Image: Valerie Hinojosa/Flickr

The emergence of the Black Madonna

The politicisation of art has ushered in a new wave of contemporary artists revaluating the depiction of religious figures in art and film. One such image is the Madonna who, although hailing from what would now be called Palestine, has long been depicted as a fair, blue-eyed blonde. Now, with the art of Theaster Gates and Chris Ofili’s The Holy Virgin Mary (1996) and films such as Children of Men (2006), a new, darker-skinned image of Mary – the Black Madonna – is emerging.

While the idea of a Black Madonna is not new to the art world, existing where she is a mirror of the community and unintentionally provocative, her features are only now becoming more prominent in pop culture, or gaining a purposeful statement behind them. Much of the reasoning for this has to do with our understanding of the way history has been whitewashed and the need for people of colour to see themselves reflected positively.

The Black Madonna’s features are only now becoming more prominent in pop culture

Part of the reason for Mary’s continued misrepresentation is the audience that consumes the art. Imagine how a 16th century Italian audience would have reacted if Raphael had unveiled a black Sistine Madonna? It would be contradictory to paint the mother of Christ as non-white when the Bible is being used to justify the oppression and inferiority of people of colour. White art is consumed by all and any other art is rarely seen as palatable or relatable, so while there are some Black Madonnas in the world, they tend to be restricted to within their communities. This is not a bad thing, but it does not help to promote diversity or change established rules.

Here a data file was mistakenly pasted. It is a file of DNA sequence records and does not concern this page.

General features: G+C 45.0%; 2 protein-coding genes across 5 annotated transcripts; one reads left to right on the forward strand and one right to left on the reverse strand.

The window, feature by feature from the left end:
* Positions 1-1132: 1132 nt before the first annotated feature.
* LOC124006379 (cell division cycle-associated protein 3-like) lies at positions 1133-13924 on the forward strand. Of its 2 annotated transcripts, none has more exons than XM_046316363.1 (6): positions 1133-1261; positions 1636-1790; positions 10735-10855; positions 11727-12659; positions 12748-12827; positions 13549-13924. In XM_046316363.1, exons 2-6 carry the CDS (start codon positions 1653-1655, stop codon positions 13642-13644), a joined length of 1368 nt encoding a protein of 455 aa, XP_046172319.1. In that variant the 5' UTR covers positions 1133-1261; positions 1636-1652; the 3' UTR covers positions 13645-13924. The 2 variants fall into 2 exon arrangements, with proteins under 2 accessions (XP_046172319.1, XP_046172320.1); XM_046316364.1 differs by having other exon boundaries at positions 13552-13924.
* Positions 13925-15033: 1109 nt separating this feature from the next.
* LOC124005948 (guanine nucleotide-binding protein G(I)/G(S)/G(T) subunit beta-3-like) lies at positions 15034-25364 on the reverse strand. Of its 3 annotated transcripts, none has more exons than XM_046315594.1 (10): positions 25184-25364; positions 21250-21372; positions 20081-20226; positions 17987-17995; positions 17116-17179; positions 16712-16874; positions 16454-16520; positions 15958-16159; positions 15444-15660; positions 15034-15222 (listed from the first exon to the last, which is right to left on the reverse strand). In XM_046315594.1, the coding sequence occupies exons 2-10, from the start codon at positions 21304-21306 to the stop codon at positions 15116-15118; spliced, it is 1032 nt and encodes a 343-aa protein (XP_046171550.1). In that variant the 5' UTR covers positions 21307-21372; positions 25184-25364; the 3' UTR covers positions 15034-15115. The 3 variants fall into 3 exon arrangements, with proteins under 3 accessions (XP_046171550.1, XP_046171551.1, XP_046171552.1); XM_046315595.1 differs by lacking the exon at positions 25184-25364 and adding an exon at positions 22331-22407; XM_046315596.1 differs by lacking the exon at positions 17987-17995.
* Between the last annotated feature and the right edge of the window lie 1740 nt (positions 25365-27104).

The bigger issues regarding the Madonna’s portrayal comes when we evaluate the reasons for the lack of women of colour in religious imagery. Mary’s most distinguishing characteristic is her virginity; she is the embodiment of innocence, a heavenly figure who is the mother of humanity’s savoiur. She exists in a space that is rarely occupied by women of colour in art. When we view how women of colour and black women specifically are depicted in art, two distinct roles come to mind: that of the mammy, an overweight woman whose purpose is to look after other people’s children; and that of the whore, an image resulting from the oversexualisation of non-white features, such as big lips, big breasts and big bums. This limited lens creates a morphed reality where people of colour are erased from their own stories in favour of what is seen as being more universal.

This limited lens creates a morphed reality where people of colour are erased from their own stories

And these stories have largely been told by white artists. It would be naive to state that only someone of a specific group can tell their own stories but, in this case, particularly when it comes to art that is personal or important to the creator, as religion is, it can perhaps be difficult for the artists to remove themselves from their work. Art in a major way reflects and impacts the way we view ourselves so although it does not excuse it, it is understandable that a white artist’s rendition of the mother of Jesus would represent what they have experienced to be a beautiful motherly figure.

While western artists are beginning to change their perception of religious persons, the whitewashed image of Jesus and Mary is still prominent everywhere else, including most damagingly in smaller communities. There are still churches across the world where people kneel before white statues of Mary and Jesus, and Catholic schools where the blonde Madonna is the aspirational image for young girls. The Black Madonna needs to become a cultural norm rather than something that is newsworthy. Not to mention, the very fact that we still identify these images as Black Madonnas rather than simply as Madonnas creates a separation between them and the established image, and adds towards their further mystification and alienation.

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